and, having surveyed the Indian commentaries preserved in the Tibetan Canon, as well as some of the later Tibetan commentaries, Donald Lopez concludes:
"The question still remains of the exact function of the mantra within the sutra, because the sutra provides no such explanation and the sadhanas make only perfunctory references to the mantra". Lopez. The heart sutra explained. p.120.
A tradition which seems to originate with Atiśa (982-1054) relates the parts of the mantra to the stages of the path as set out in the Abhisamayalamkara (attributed to Maitreya):
|gate||Path of merit / accumulation|
|gate||Path of preparation|
|paragate||Path of insight (1st Bodhisattva bhumi)|
|parasamgate||Path of meditation (2nd to 10th Bodhisattva bhumis)|
(Thanks to Ben for pointing this last out to me)
Prajñāpāramitāhṛdaya Heart Sutra Essays
- The Heart Sūtra - Indian or Chinese? (17 Sep 2007) Precis of Jan Nattier's 1992 article on the provenance of the Heart Sutra.
- Words in mantras that end in -e (6 Mar 2009) The Grammatical function of the -e case marker in mantras, suggesting that this is from Prakrit and indicates a masculine nominative singular.
- Tadyathā in the Heart Sūtra (13 Nov 2009) Grammar and syntax of tadyathā in relationship to mantras. Not originally intended to be included in recitation.
- Some Additional Notes: The -e ending in mantras (30 Jul 2010) Further note on the -e ending which shows that it was in widespread us as nominative singular in Northern India [Signe Cohen].
- Heart Sutra Syntax (23 Nov 2012) Initial notes on a grammatical error discovered in Conze's critical edition of the Sanskrit Heart Sutra, with proposed changes to the text. Now submitted to an academic journal.
- Heart Sutra: Horiuzi Palm-leaf mss. Transcription (5 Dec 2012) An important Sanskrit manuscript of the Heart Sutra.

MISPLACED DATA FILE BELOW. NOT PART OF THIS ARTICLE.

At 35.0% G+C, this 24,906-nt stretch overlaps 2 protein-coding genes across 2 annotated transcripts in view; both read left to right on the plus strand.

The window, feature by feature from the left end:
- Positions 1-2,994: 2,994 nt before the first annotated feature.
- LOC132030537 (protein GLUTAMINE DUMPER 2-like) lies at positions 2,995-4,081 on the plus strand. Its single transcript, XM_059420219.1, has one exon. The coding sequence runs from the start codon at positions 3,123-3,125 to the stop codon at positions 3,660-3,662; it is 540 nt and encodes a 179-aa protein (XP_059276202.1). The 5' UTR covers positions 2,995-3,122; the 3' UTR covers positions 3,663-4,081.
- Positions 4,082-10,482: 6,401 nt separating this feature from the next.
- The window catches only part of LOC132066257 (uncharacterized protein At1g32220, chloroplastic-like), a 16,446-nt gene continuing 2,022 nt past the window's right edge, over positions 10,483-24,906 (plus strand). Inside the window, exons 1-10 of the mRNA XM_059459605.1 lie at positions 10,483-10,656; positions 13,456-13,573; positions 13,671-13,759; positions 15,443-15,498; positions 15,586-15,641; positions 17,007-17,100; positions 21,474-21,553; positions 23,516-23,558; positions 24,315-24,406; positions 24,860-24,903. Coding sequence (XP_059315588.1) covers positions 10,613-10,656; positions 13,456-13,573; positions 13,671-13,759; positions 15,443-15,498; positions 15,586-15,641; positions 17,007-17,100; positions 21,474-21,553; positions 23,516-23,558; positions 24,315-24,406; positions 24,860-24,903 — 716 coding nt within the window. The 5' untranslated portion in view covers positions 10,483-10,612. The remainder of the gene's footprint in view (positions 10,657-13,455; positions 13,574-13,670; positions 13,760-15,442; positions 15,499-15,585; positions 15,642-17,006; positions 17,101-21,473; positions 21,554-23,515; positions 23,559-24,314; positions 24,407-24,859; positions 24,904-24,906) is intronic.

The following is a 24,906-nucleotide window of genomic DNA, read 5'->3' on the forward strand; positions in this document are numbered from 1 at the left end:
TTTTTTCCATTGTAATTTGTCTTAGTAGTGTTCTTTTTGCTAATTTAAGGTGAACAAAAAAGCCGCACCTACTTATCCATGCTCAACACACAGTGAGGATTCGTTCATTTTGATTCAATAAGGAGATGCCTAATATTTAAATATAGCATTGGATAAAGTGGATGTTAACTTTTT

- Emptiness for Beginners (14 Feb 2013) Brief explanation of the concept of emptiness based on close study of Nāgārjuna's Mūlamadhyamkakārikā.
- Heart Sutra Mantra (30 Aug 2013) Detailed notes on the source texts for the mantra found in the Heart Sutra. Definition of mantra vs dhāraṇī with suggestion that the "mantra" is in fact a dhāraṇī.
- Heart Sutra Mantra Epithets (6 Sep 2013) Notes on the epithets often associated with the mantra. Shows that "mantra" is probably the wrong Sanskrit word, and that the source texts, particularly Pañcaviṃśatisāhasrikā Prajñāpāramitā Sūtra has "vidyā". Epithets are in fact unrelated to the dhāraṇī and refer to prajñāpāramitā more generally.
- Who Translated the Heart Sutra into Sanskrit? (13 Sep 2013). Using idiosyncracies in the language to place limits on who could have translated it from Chinese to Sanskrit.
- Fixing Problems in the Sanskrit Heart Sūtra. (20 Sep 2013). Given the problems created by translating from Chinese into Sanskrit, how would we improve on the present sutra.
- A New Sanskrit Heart Sutra (27 Sep 2013). A revision of the edition of the Heart Sutra by Edward Conze, with some back story, notes and a new translation.
- An Alternate Sanskrit Heart Sutra. (11 Oct 2013). A speculative text based on extracts of the Gilgit manuscript of the Pañcaviṃśatisāhasrikā Prajñāpāramitā Sūtra.
- Why is there a Dhāraṇī in the Heart Sūtra? (18 Oct 2013) Looking at dhāraṇī, attitudes of scholars and the role of magic in Buddhism through the lens of Ariel Glucklich's work.
- Variations in the Heart Sutra in Chinese (25 Oct 2013) Examining a critique of Jan Nattier's Chinese origins thesis ont he basis of variant readings in the Chinese Tripiṭaka
- The Act of Truth in Relation to the Heart Sutra (1 Nov 2013) Description of the saccakiriya or act of truth, an obscure branch of Buddhist lore and how it might inform the use of a text like the Heart Sutra